Latin American Science
September 2, 2009 5:02 PM   Subscribe

History of Science in Latin America and the Caribbean [flash required] – the history of science from a Latin American perspective.
posted by tellurian (6 comments total) 7 users marked this as a favorite
As a Latina scientist in the U.S., I find this very interesting...thanks for posting.
posted by sotalia at 7:09 PM on September 2, 2009

As a non-Latin non-a non-scientist (but, yeah, okay, in the U.S.), I find this very interesting.
posted by Rat Spatula at 9:06 PM on September 2, 2009

Trepanation! Eugenics! Prostitution!
posted by Rat Spatula at 9:14 PM on September 2, 2009

As a Latino, non scientist in the U.S., I also find this very interesting...
posted by CRESTA at 9:40 PM on September 2, 2009

I saw Breaking the Maya Code at a film festival earlier this year. It's excellent.

Breaking the Maya Code is the story of the 200-year struggle to unlock the secrets of the world's last major undeciphered writing system. Based on archaeologist and historian Michael Coe's book of the same title (which The New York Times called "one of the great stories of twentieth century scientific discovery") and filmed in over 40 locations in nine countries, this amazing detective story is filled with false leads, rivalries and colliding personalities. It leads us from the jungles of Guatemala to the bitter cold of Russia, from ancient Maya temples to the dusty libraries of Dresden and Madrid.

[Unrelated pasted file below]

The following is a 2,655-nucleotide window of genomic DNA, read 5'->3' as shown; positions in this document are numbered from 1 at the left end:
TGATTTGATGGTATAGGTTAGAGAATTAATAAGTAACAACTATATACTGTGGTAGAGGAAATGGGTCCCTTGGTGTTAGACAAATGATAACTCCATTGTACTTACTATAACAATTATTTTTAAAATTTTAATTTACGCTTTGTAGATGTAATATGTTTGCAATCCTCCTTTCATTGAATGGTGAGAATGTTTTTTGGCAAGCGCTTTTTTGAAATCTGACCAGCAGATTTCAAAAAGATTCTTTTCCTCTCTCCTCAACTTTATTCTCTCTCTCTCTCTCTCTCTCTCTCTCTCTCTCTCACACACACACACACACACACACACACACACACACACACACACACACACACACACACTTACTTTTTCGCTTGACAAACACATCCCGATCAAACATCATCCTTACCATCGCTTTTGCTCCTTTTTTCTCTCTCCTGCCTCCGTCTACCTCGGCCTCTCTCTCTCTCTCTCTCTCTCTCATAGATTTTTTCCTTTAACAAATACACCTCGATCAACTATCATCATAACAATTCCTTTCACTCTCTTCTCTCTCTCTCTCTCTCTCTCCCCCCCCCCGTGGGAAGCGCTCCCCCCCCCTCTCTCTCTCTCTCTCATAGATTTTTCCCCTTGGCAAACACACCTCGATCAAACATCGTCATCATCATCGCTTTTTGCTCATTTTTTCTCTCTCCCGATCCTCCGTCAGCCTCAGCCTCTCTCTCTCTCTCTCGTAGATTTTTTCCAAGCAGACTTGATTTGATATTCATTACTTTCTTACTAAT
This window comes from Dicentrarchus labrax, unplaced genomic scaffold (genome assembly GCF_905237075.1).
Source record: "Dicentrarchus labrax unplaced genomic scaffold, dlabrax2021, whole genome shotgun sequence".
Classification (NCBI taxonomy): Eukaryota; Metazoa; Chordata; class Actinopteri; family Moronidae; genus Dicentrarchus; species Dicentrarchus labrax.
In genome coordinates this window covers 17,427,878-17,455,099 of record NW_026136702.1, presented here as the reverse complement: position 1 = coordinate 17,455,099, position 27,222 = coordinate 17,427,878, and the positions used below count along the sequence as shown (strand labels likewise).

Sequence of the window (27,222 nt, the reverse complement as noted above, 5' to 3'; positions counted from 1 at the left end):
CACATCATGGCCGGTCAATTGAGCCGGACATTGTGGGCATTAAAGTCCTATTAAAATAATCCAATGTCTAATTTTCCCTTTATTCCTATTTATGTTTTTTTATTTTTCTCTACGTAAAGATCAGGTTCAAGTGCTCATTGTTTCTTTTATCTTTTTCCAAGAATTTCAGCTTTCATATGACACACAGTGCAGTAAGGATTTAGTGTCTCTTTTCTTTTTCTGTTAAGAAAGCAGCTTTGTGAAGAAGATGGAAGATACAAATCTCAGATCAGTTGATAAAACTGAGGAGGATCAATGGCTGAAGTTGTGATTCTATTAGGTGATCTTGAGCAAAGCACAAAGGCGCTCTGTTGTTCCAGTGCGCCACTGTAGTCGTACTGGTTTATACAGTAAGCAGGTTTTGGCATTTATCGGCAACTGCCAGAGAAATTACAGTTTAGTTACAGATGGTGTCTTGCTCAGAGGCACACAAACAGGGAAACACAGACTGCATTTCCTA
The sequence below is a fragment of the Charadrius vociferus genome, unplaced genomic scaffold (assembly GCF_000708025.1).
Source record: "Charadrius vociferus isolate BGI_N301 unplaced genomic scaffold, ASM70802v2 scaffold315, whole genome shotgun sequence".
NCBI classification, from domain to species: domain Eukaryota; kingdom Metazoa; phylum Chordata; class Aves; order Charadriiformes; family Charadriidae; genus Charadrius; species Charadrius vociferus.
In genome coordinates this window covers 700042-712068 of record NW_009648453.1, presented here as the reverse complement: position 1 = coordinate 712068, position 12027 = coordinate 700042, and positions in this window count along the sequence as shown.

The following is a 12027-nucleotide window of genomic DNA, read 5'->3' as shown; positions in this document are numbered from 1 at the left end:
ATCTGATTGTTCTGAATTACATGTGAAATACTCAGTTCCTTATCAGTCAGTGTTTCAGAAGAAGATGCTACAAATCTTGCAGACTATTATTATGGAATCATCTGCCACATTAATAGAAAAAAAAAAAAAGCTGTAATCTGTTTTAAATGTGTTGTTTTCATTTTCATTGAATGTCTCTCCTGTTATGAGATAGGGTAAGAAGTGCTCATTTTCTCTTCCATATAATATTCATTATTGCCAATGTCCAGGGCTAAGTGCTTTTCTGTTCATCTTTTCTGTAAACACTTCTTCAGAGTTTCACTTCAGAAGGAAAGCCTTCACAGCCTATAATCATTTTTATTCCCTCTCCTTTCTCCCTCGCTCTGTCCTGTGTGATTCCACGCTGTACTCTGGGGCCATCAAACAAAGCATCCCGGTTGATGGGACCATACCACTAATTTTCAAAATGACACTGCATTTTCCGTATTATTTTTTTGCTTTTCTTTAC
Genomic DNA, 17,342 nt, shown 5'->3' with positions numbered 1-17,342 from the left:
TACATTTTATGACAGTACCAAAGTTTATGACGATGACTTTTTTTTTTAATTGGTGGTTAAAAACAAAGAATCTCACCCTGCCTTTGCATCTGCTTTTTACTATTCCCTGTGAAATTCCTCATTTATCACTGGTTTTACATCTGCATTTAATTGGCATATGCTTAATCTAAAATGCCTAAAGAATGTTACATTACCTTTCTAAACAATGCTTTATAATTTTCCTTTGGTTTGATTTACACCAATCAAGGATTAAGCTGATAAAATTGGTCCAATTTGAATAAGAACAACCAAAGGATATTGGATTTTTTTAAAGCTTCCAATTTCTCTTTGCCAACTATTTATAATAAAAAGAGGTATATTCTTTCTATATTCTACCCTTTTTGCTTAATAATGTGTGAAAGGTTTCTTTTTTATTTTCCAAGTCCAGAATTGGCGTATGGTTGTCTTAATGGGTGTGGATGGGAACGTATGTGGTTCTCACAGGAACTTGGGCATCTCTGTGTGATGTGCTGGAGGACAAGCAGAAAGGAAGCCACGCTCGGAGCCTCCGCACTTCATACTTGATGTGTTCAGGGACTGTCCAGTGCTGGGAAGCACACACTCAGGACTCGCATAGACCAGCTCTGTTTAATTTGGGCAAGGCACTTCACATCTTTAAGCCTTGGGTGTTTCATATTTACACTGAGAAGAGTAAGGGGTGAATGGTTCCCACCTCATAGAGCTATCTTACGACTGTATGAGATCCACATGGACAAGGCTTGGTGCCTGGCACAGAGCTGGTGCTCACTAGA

The heroes of the story are an extraordinary and diverse group of men and women: an English photographer, a German librarian, a Russian soldier, a California newspaperman, an art teacher from Tennessee, and an 18-year-old boy immersed in the glyphs since early childhood. Surprisingly, the decipherment reveals not peaceful kingdoms but warring citystates in a long struggle for domination. The texts also reveal a strange world of kings and queens who regularly shed and burned their blood to invoke the Vision Serpent, a world shaped by an intricate cosmology that weaves together the lives of humans, the deeds of mythic heroes and the cycles of the planets and the stars.

posted by neuron at 9:50 PM on September 2, 2009

posted by tellurian at 6:22 PM on September 14, 2009

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